High-rises to replace flour mill as Tempe's landmark - East Valley Tribune: Tempe

High-rises to replace flour mill as Tempe's landmark

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Posted: Sunday, September 24, 2006 6:11 am | Updated: 2:10 pm, Fri Oct 7, 2011.

Since Tempe’s founding, its iconic downtown landmark has been an industrial building that milled grain into flour. Its downtown scene for at least a generation relied largely on college students, bar food and beer. And the neighborhoods around Mill Avenue mostly vanished.

That’s all changing in a way that will transform Tempe’s place in Arizona and nationally. The new iconic image will be not a single building, but instead a cluster of 30-story luxury condos. The social scene is shifting to swanky eateries with celebrity chefs and boutique wines. And the neighborhoods are coming back — vertically. Nearly everything new downtown ranges from eight stories to 30 stories. The whole thing thrills civic leaders and merchants who insist Tempe is joining an elite group of urban cities known for their bustling downtowns.

Yet it horrifies others who see a quaint college town being gobbled up by developers eager to erect hulking monuments that will forever change Tempe’s face.

The opposing camps generally agree on one point: A promise summed up by Ken Losch, one of the men behind the 30-story Centerpoint Condominiums.

“Two or three years from now,” Losch said, “people aren’t going to recognize Mill Avenue.”

Change is now as much a part of downtown Tempe as the historic Hayden Flour Mill. But the building boom is the most rapid transformation in Tempe history. Within 10 years, or perhaps as many as 20 years, the current boom will exhaust itself as nearly every vacant parcel and most modest buildings are turned into high-density urban projects, according to city planners, developers and real estate experts.

Tempe’s downtown is vital because the 42-square-mile city is penned in by other communities. The city of 161,000 has almost no vacant land remaining. That means the only direction it can grow is up.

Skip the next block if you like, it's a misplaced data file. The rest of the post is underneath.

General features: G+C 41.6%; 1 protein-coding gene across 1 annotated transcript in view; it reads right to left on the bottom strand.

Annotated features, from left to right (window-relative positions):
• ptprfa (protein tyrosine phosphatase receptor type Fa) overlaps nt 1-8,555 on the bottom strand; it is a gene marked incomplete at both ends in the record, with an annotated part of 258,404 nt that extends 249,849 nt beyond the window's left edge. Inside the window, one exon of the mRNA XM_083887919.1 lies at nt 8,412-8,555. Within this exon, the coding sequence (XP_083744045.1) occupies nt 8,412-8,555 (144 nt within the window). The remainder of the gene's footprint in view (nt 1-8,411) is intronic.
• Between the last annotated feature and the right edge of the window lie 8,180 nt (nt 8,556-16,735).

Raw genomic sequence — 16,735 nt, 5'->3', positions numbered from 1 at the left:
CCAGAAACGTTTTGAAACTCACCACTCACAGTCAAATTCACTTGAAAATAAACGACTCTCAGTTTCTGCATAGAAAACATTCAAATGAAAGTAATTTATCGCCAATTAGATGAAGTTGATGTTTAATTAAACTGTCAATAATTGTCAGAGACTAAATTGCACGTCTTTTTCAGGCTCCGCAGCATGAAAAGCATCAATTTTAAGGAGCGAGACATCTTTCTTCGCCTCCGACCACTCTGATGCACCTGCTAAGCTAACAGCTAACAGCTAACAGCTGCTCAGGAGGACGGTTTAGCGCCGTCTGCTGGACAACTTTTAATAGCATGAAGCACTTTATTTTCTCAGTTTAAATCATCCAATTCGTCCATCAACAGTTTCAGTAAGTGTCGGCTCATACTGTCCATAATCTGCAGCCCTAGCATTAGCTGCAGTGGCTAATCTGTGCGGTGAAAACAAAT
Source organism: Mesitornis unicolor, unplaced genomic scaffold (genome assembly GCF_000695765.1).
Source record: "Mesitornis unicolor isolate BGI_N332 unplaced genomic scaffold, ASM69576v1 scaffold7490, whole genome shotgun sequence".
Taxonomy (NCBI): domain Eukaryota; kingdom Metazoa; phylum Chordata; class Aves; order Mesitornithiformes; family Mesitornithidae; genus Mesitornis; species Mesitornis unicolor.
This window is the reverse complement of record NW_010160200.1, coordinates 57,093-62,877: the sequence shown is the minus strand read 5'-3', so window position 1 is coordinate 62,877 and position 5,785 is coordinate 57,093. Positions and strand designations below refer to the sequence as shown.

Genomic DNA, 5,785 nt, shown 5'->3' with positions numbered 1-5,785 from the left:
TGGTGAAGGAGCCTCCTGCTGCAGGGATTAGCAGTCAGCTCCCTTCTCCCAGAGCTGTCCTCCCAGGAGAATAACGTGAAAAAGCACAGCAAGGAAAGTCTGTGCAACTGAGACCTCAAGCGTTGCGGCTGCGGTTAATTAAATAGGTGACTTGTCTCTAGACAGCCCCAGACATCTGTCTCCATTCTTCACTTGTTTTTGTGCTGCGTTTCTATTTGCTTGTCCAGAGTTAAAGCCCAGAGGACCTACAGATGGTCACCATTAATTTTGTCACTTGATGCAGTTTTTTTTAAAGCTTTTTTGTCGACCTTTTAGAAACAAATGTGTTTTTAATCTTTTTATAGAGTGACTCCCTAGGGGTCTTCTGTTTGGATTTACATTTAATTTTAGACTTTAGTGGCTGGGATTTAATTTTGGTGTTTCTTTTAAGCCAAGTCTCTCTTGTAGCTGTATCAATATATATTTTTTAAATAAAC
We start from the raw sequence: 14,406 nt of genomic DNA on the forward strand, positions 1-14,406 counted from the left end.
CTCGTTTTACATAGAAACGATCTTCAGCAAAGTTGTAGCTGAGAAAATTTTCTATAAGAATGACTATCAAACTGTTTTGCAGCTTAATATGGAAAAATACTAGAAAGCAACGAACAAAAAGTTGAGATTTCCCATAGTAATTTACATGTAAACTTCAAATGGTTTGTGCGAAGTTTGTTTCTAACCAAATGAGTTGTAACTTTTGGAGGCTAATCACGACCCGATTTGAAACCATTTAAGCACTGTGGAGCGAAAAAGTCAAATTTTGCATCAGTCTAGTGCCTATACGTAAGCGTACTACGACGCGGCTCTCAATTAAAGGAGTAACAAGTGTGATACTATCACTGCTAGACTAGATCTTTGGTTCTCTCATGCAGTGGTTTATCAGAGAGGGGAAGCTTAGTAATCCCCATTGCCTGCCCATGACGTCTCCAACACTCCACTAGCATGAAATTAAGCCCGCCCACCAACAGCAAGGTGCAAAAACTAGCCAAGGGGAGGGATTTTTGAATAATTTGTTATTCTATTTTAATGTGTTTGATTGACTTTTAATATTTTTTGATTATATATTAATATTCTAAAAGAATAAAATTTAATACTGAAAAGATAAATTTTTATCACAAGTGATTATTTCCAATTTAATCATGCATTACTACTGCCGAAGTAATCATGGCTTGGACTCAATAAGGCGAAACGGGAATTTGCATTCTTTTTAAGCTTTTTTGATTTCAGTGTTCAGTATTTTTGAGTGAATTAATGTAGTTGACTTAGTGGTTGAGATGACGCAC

Looking to the future, the city envisions as many as 5,000 downtown condos, plus more offices, hotels, restaurants and shops. Unlike any other Valley city, the future downtown will be designed to allow residents to meet their everyday needs without a car.

“It’s going to be a real city,” said Rod Keeling, executive director of the Downtown Tempe Community.

“It’s not going to be a suburb of Phoenix. It’s going to be a real city.”

Tempe’s rise may seem natural today.

But the college town’s emergence as a major urban hub came after an embarrassing decline of its downtown, massive subsidies to lure developers and occasional bitterness as developers and city leaders periodically redefine Tempe’s vision.

The development under way now or planned to begin within a year exceeds $1 billion. Nearly 2,000 condos are approved, mostly in high-rises soaring 18 stories or more. Also, two hotels are approved and some landowners are planning major expansions and renovations. That could be the tip of the iceberg, as development officials have occasionally been caught off guard at times over the number of projects and their massive scale.


Historically, Tempe’s downtown has served as a key crossroads in Arizona, from the day Charles Trumbull Hayden arrived on the south side of the Salt River in the 1870s.

He started a ferry to transport people and goods across the then-flowing river. He built an adobe house that still stands and began the mill. The place known as Hayden’s Ferry was a top business post that eventually was dwarfed by Phoenix as the Valley’s center of gravity.

The downtown still flourished as a traditional center of a college town through the 1960s, when urban sprawl began taking its toll on central business districts in Tempe and across the country. For a time, Tempe’s core was known largely for biker bars and drunken brawls.

“It’s not that we were just a little college town,” said Keeling, an Arizona State University student in the early 1970s. “We were a dirtball little college town.”